Let's leave global warming out of this. Let's say, tomorrow, they invent a fuel cell that can cleanly power cars. How does my decision to drive hurt society?
I frankly don't see how that is relevant at all. The car you're driving doesn't cleanly power itself. I don't really see how hypotheticals matter, when what we're talking about is practical solutions to actual problems.
You wrote this:
Because that lifestyle choice of yours is part of a system that negatively effects all of us. And that's true even if you don't want to acknowledge anthropogenic global warming.
It was the even if I didn't cause global warming part I found interesting.
I meant how the use of fossil fuels has impacts that are very well documented that have nothing to do with CO2 emissions.
Instead of money going to more important things, that benefit the greater good, public money is often put towards the construction of roads and other amenities for cars. This takes up a lot of resources, and causes pollution.
Don't you think that building a new public transportation infrastructure in the 4th largest country in the world by area would cause a lot of pollution?
Maintaining and upgrading the interstate, highway and road system in the 4th largest country in the world by area causes a lot of pollution.
In the short term, probably. And a good deal. It would depend upon how we do what we do. We should be concerned about 50 years from now, not 5 years.
If you walked, or used mass transit, resources could be put to better, and more economical use. If you get out for a gentle bike ride frequently, you'll probably be in better health, in turn using the healthcare system less, thereby decreasing demand, reducing costs and improving access.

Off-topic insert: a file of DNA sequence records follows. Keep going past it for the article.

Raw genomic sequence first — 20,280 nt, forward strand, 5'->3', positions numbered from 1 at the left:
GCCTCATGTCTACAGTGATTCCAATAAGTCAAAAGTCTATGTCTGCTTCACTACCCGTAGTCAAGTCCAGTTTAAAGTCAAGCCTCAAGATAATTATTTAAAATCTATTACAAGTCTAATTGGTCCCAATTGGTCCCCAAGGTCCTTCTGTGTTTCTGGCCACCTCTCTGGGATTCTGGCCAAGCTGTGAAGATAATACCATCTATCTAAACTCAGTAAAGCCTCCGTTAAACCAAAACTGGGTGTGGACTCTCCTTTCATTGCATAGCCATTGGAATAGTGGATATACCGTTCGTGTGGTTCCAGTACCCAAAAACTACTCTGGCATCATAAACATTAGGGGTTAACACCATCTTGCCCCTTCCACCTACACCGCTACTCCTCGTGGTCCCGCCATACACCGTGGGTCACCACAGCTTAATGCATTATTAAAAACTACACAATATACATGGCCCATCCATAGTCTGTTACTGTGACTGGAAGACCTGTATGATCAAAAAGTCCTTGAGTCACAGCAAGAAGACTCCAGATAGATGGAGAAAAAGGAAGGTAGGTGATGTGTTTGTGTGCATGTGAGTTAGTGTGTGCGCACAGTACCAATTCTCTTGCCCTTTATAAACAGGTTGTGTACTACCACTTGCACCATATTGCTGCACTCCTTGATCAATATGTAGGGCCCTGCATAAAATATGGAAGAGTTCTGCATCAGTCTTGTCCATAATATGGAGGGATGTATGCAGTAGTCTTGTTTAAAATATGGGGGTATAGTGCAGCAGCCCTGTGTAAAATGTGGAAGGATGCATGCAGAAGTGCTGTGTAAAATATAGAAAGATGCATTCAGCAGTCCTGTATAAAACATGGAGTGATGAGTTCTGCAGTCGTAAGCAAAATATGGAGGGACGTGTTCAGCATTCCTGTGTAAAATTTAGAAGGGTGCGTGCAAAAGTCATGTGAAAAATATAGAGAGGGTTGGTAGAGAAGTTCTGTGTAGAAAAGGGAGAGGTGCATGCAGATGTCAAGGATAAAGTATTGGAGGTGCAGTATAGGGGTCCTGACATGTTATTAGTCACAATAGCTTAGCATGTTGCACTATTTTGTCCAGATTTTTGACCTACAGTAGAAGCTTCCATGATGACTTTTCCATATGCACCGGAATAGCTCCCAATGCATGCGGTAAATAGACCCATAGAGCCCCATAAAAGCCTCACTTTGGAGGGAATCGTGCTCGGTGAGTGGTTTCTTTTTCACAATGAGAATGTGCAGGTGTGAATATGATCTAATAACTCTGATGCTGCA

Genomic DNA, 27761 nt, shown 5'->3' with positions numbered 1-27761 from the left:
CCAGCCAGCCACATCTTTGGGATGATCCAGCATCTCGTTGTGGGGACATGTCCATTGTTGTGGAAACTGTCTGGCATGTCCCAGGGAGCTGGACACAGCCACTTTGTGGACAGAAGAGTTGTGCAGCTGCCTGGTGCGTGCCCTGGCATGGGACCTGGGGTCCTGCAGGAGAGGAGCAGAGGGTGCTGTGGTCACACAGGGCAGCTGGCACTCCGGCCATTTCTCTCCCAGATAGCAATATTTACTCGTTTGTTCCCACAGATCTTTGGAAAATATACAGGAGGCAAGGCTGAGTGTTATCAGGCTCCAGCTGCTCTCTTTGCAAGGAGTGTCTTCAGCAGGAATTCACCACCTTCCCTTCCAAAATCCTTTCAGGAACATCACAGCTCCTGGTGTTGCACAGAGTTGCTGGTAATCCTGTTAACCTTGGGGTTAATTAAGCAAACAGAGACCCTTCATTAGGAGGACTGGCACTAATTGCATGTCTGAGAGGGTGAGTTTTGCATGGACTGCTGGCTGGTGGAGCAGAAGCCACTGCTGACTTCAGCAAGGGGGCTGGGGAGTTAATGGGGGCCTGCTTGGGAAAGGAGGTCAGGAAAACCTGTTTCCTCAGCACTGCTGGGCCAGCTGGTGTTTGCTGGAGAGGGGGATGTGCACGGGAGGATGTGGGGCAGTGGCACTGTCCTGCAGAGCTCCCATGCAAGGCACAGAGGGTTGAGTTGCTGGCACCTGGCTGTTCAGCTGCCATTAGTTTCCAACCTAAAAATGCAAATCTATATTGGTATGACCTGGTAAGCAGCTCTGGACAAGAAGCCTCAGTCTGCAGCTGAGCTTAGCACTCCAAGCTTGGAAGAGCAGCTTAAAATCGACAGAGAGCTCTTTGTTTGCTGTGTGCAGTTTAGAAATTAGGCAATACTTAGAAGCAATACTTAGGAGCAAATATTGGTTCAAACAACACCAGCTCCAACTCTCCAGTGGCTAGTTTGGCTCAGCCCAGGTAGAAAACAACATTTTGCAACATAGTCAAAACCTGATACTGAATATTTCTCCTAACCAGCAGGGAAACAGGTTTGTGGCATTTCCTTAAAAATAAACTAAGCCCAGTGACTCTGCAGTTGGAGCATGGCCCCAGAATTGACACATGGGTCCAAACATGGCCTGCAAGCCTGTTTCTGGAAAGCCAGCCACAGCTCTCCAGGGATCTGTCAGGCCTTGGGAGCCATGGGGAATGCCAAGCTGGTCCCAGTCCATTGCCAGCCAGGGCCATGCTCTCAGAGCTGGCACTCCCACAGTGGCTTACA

This argument, from what I can tell, is fair. But, I also don't see how it justifies re-engineering American society.
Frankly, this response leaves me a little speechless. Why am I not allowed to propose changes to better American society? It's ridiculous. It's not like I'm saying the government needs to come in and ration fossil fuels and your consumption. I'm talking about people making a transition, of their own free will, and changing the economical landscape that favors fossil fuel use. The government, bieng what it is, is involved in all of this. But it is not the agent of change. And as it is right now, I have to subsidize your interest in driving a car. I help pay for the roads through gas taxes and federal taxes, I pay higher prices at the pump for when I do need a car, and I help make sure system is kept afloat.
I agree, which is why I want to enjoy the time that I do have. Riding a bike or walking is much more enjoyable than driving a car. I've never heard of anyone having "walking rage," and that's for a reason. I massively enjoy getting on my bike and going somewhere. It feels great, and I feel more connected with the city around me. And, as I keep harping on, since it's good for my health, and it makes me more content and happy, it will probably add more quality years of time to my life.
That's all true for you. And that's totally cool.
A lot of what I said is true for everyone. I can say this, because of basic human physiology. Moderate and sane excercise is good for your health, and it is good for your mood.
But for me, I have to make a two-hour round trip twice per week. I love those four hours. I turn off my cell phone and listen to either music or a podcast. It's great. It's perfect.
Good thing I have no problem with you doing that.
But anyways, sounds like a good situation for a train. On that train ride you could relax even more (at least safely), turn of your cell phone, listen to some music, podcast, read a book, maybe even post on some random internet forums. Sounds better to me, but whatever. I'm not suggesting forcing you to use a train, and not drive a car.
Question - Let's say the Tesla car (and/or some other form of electric car) truly took off and became widely adopted in America. Given the obvious positive impact on the Earth's environmental health, you'd be ecstatic about this, wouldn't you?
THat depends on a lot of factors. How are we giving electricity to the cars? Are we burning coal, or any other fossil fuel, in power plants? What kind of storage technology are we using? Lithium-ion batteries? Lithium is a rare-earth metal, and is, well, rare. It's not sustainable or renewable.
I wouldn't call it a positive impact on the earth at all, because I don't see why the point of reference point should be what we currently do now for transportation.